This is the second spread using some of the pictures I took at Grow Heathrow (see earlier post from Inside Housing). It’s the showcase magazine for members of London Independent Photographers, of which I have been a member for 6-7 years, and run the Shoreditch Satellite group meeting.
I’m so used to seeing my “precious” photos cropped, that it’s great to see these images reproduced as they were taken, and also my text unedited printed on quality glossy paper!
If you’re a photographer and not a member of LIP, do join as you’ll receive this magazine 3 times a year, amongst other benefits.
I had a sizeable commission from Briefing Magazine to shoot 7 portraits around London and Bristol. They’re all leaders in law firms, so the brief was to have them looking powerful and leader-like, and crucially outside their normal office environments. One of my favourite portrait photographers is Harry Borden, whose pictures I like because they’re quite understated, and he has a great eye for placing people in often unexpected locations. I feel inspiration from his work. With my portraits here, I was given 30minutes+ in order to strike up a little bit of rapport and wander around the immediate vicinity of the subjects’ workplace with them. I’ve often struggled in the past to feel comfortable with city workers, because their jobs seem so different from mine. However I now realise it’s best establish common ground outside the workplace, whether it ‘s about cycling, London-life or the perils of hair blowing in the wind! I’m happy with these images because as well as having high impact I feel I’ve captured a little of their personalities. Well, all except one who didn’t let his guard down, no matter how hard I tried. (Can you guess which one?).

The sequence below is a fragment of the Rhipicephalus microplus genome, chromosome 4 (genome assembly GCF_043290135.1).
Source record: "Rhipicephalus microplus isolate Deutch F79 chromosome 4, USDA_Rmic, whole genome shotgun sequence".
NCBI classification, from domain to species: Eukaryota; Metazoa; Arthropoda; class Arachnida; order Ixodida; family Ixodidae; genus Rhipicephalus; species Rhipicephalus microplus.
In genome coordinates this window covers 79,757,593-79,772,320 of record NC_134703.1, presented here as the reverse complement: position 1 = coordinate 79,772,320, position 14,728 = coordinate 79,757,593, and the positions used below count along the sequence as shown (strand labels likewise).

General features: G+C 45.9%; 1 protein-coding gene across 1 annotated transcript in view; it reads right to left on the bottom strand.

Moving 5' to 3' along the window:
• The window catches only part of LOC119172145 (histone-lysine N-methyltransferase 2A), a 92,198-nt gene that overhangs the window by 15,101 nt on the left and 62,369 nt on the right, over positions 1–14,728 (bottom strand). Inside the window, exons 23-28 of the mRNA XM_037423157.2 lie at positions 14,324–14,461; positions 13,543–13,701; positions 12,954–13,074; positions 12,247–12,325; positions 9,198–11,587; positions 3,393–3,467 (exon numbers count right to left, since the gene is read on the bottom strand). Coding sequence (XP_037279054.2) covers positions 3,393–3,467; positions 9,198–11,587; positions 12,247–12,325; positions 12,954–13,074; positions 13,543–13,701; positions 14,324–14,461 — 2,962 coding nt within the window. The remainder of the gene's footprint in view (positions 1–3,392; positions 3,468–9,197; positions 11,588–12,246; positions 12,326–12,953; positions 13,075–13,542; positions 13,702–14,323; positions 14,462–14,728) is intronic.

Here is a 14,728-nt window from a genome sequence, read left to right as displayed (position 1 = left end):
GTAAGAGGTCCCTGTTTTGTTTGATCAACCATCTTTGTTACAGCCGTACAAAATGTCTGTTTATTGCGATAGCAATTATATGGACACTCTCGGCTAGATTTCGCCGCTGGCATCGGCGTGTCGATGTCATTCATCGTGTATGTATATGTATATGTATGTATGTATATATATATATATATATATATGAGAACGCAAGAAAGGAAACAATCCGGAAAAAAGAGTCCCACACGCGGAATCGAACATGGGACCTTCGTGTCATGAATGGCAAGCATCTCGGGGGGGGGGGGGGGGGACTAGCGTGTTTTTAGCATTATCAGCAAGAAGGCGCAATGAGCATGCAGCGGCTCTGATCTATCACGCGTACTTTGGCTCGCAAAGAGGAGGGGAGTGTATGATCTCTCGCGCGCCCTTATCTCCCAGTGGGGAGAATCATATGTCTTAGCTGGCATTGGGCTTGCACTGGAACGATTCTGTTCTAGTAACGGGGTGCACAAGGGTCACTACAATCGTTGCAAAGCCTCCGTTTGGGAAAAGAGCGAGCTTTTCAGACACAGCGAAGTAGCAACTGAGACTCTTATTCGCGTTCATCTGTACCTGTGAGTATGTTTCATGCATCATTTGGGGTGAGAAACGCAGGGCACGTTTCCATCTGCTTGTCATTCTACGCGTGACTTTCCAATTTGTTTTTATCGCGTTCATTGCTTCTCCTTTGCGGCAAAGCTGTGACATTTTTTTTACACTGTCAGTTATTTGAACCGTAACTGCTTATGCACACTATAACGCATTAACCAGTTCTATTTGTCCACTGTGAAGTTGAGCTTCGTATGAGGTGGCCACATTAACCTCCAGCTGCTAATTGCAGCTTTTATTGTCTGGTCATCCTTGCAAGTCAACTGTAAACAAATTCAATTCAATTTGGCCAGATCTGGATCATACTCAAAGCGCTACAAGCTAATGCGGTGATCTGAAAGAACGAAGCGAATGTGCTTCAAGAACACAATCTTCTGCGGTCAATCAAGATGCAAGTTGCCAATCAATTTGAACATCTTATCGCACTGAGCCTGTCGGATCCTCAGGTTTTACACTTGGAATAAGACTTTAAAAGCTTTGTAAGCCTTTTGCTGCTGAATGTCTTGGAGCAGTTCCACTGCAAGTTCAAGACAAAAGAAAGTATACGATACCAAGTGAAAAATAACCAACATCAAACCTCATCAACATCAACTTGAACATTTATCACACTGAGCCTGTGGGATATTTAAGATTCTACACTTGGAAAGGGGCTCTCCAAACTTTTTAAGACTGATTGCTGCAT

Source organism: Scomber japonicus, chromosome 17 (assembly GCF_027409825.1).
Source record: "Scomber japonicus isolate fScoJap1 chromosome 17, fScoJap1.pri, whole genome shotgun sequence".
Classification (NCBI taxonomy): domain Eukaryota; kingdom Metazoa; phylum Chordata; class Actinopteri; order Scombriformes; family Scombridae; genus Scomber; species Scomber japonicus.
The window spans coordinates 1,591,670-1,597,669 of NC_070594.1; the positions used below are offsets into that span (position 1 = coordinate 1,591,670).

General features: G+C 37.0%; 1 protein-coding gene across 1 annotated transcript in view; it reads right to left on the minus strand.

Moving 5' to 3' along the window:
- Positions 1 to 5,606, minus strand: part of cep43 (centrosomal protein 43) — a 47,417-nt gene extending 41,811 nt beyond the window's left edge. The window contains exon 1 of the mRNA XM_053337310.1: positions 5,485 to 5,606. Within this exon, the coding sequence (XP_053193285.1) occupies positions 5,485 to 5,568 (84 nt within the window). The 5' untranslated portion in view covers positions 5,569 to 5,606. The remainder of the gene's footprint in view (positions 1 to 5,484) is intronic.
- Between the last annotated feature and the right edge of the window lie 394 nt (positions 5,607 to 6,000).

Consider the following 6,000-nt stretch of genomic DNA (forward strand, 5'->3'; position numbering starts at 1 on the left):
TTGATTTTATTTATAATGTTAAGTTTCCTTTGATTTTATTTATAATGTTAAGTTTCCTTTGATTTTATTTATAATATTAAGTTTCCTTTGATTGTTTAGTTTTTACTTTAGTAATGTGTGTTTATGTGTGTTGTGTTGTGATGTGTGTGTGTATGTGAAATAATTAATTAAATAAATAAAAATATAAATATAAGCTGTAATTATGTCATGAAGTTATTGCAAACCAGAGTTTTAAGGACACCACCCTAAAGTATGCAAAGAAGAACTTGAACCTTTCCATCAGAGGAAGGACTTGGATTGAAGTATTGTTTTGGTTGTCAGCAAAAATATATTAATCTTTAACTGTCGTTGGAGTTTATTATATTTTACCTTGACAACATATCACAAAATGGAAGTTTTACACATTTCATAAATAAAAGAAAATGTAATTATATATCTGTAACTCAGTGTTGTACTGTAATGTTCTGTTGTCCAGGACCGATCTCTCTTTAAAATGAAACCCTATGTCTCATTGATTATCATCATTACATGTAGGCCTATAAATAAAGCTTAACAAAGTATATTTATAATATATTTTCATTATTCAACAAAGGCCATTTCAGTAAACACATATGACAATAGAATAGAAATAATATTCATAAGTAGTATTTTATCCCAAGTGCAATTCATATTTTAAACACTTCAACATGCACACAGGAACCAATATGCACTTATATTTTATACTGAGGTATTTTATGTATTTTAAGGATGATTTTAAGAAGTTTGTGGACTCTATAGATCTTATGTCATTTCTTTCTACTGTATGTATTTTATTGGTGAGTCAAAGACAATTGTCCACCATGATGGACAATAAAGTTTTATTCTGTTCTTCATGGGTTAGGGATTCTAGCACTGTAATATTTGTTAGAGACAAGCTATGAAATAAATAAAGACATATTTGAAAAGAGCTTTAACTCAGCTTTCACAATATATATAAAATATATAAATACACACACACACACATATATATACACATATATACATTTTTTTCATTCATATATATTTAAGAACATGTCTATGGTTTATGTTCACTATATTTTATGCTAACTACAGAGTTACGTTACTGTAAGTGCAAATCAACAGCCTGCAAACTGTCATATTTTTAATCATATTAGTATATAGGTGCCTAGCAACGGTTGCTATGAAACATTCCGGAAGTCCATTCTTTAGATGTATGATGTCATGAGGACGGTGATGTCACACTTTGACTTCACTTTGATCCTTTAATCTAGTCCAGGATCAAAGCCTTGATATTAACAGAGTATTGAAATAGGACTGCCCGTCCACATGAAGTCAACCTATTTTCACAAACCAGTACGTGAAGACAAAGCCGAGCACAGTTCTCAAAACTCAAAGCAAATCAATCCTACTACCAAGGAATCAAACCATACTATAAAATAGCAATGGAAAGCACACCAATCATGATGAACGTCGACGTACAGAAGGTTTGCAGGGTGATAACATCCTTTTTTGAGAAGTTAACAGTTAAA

I am really chuffed that some of my images from my long term project documenting Grow Heathrow have been published across 4 pages in Inside Housing magazine. It’s rare that pictures are used so well, without cropping arbitrarily by editors and designers. Some of the copy is also mine, though adapted by the features editor Lydia Stockdale to make it more relevant to the readership. I’m happy that a magazine with such integrity has dedicated so much space to such an important story, thanks everyone involved. I’m planning on returning to the site and continuing with the project. Click here to view the rest of the project.